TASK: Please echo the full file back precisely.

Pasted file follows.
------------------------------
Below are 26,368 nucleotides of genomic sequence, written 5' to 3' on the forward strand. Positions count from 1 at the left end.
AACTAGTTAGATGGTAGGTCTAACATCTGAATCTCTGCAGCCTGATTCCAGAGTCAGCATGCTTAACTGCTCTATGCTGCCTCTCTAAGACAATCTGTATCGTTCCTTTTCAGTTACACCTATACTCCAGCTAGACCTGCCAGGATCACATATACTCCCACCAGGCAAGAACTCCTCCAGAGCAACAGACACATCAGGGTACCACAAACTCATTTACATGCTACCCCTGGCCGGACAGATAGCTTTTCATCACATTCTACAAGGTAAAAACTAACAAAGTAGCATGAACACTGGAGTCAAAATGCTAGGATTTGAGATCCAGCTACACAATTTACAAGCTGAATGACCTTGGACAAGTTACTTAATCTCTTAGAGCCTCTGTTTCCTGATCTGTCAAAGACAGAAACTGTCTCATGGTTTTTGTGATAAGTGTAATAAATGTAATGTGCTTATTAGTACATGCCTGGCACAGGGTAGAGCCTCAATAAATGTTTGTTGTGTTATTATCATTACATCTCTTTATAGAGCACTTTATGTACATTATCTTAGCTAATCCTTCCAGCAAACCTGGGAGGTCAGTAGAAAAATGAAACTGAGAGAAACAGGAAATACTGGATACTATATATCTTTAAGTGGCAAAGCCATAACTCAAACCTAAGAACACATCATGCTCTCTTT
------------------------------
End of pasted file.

Below are 26,368 nucleotides of genomic sequence, written 5' to 3' on the forward strand. Positions count from 1 at the left end.
AACTAGTTAGATGGTAGGTCTAACATCTGAATCTCTGCAGCCTGATTCCAGAGTCAGCATGCTTAACTGCTCTATGCTGCCTCTCTAAGACAATCTGTATCGTTCCTTTTCAGTTACACCTATACTCCAGCTAGACCTGCCAGGATCACATATACTCCCACCAGGCAAGAACTCCTCCAGAGCAACAGACACATCAGGGTACCACAAACTCATTTACATGCTACCCCTGGCCGGACAGATAGCTTTTCATCACATTCTACAAGGTAAAAACTAACAAAGTAGCATGAACACTGGAGTCAAAATGCTAGGATTTGAGATCCAGCTACACAATTTACAAGCTGAATGACCTTGGACAAGTTACTTAATCTCTTAGAGCCTCTGTTTCCTGATCTGTCAAAGACAGAAACTGTCTCATGGTTTTTGTGATAAGTGTAATAAATGTAATGTGCTTATTAGTACATGCCTGGCACAGGGTAGAGCCTCAATAAATGTTTGTTGTGTTATTATCATTACATCTCTTTATAGAGCACTTTATGTACATTATCTTAGCTAATCCTTCCAGCAAACCTGGGAGGTCAGTAGAAAAATGAAACTGAGAGAAACAGGAAATACTGGATACTATATATCTTTAAGTGGCAAAGCCATAACTCAAACCTAAGAACACATCATGCTCTCTTT